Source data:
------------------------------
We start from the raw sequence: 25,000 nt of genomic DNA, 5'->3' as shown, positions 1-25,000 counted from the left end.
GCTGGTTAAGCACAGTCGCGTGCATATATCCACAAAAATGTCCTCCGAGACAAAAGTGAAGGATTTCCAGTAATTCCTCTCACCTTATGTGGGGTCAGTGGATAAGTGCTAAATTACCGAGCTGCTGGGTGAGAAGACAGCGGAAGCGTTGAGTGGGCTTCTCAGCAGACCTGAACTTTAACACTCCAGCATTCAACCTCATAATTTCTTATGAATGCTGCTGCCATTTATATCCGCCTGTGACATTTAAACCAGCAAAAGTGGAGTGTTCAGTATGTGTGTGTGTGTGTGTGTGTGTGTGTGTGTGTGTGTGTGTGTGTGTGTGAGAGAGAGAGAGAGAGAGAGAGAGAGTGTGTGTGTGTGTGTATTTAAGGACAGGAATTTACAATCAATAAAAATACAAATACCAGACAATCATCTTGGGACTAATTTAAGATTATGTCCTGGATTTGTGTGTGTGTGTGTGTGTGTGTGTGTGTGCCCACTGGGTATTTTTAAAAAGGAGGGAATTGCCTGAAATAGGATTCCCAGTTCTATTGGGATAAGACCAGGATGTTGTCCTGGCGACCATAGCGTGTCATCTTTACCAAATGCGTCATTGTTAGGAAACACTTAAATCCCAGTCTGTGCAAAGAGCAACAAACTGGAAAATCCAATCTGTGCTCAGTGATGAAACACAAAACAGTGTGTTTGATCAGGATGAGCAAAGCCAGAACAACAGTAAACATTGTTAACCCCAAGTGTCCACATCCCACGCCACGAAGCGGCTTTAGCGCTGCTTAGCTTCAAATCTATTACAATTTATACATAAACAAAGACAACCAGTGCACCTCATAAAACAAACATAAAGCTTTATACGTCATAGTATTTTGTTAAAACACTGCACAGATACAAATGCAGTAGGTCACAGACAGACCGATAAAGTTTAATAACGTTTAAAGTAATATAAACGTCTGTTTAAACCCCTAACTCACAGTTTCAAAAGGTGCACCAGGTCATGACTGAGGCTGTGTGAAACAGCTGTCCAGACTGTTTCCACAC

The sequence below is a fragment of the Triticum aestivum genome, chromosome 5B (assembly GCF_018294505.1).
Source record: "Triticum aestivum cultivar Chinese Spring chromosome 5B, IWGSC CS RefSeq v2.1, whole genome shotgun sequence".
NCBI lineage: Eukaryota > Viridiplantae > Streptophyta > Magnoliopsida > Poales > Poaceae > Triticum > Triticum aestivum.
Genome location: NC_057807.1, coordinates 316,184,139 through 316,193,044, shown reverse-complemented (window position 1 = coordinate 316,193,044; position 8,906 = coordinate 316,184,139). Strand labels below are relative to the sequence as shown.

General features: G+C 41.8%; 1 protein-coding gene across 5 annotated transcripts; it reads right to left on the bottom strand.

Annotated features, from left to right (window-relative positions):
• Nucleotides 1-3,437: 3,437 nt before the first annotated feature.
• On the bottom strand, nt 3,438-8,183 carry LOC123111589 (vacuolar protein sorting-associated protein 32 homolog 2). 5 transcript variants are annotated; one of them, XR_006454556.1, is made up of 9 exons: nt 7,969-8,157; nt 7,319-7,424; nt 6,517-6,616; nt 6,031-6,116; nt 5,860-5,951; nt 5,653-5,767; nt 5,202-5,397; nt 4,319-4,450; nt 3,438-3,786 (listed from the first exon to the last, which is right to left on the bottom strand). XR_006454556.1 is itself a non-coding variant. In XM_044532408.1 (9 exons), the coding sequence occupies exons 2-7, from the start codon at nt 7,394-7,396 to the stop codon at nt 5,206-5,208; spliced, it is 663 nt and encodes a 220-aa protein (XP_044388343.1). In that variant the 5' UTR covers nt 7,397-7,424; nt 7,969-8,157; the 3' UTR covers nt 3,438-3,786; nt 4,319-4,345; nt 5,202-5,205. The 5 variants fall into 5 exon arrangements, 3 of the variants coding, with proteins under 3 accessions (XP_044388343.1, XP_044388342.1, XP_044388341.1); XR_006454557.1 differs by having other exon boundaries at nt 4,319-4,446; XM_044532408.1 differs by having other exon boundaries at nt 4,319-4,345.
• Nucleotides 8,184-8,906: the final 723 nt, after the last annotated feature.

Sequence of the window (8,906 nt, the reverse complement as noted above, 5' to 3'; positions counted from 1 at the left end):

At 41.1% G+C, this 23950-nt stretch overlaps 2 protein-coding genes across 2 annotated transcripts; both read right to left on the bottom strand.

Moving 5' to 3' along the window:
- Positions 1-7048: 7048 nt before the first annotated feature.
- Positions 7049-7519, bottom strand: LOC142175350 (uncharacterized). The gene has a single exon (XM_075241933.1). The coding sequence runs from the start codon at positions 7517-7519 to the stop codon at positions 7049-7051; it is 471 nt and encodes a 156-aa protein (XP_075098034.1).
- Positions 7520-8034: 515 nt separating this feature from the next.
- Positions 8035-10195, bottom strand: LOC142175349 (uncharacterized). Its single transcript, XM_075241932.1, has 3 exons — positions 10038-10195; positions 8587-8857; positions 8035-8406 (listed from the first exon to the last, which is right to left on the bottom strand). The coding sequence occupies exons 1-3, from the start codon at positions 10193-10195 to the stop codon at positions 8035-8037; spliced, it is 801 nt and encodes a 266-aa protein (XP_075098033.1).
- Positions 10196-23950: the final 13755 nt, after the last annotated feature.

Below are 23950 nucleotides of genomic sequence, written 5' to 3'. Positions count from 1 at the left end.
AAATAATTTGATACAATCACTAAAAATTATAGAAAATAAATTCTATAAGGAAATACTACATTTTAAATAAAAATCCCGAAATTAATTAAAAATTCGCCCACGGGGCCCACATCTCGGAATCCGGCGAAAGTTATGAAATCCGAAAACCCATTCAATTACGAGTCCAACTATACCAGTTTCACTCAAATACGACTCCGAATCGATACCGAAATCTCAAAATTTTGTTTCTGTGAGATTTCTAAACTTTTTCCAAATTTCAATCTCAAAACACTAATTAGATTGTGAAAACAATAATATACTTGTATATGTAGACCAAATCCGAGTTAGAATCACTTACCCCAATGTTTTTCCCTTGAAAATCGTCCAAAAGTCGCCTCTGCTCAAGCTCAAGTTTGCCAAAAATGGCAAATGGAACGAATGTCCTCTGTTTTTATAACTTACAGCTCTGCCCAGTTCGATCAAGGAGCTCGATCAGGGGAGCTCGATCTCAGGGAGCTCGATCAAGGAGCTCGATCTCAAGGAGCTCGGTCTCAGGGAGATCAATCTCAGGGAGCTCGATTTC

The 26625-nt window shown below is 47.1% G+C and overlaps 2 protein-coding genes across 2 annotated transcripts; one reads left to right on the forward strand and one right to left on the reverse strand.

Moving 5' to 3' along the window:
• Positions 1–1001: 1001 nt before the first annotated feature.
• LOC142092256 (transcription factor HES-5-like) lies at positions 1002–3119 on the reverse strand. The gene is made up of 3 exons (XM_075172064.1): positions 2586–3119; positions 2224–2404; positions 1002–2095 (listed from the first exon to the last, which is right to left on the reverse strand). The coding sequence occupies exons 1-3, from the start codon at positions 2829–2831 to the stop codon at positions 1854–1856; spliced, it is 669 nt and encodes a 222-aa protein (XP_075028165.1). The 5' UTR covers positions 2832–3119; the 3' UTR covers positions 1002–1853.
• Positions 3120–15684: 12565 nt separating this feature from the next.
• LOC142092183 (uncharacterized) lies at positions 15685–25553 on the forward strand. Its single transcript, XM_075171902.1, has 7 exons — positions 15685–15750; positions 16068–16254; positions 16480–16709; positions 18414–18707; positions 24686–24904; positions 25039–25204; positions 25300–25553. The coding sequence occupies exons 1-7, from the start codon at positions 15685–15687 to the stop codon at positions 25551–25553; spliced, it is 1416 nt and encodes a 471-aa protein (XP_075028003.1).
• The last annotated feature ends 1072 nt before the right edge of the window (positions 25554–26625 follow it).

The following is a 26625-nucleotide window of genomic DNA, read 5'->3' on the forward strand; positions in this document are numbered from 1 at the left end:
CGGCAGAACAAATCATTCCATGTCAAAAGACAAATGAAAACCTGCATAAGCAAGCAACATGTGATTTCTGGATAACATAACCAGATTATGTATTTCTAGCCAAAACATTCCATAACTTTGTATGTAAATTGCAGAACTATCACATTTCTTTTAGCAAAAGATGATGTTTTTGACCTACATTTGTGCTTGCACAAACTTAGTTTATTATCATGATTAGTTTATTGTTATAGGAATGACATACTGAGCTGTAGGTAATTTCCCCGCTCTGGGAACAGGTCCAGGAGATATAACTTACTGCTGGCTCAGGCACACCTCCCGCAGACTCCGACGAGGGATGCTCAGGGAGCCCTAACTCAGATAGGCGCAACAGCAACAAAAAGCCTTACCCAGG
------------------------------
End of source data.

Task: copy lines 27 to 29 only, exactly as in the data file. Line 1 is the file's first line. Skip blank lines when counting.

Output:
• LOC142092183 (uncharacterized) lies at positions 15685–25553 on the forward strand. Its single transcript, XM_075171902.1, has 7 exons — positions 15685–15750; positions 16068–16254; positions 16480–16709; positions 18414–18707; positions 24686–24904; positions 25039–25204; positions 25300–25553. The coding sequence occupies exons 1-7, from the start codon at positions 15685–15687 to the stop codon at positions 25551–25553; spliced, it is 1416 nt and encodes a 471-aa protein (XP_075028003.1).
• The last annotated feature ends 1072 nt before the right edge of the window (positions 25554–26625 follow it).

The following is a 26625-nucleotide window of genomic DNA, read 5'->3' on the forward strand; positions in this document are numbered from 1 at the left end: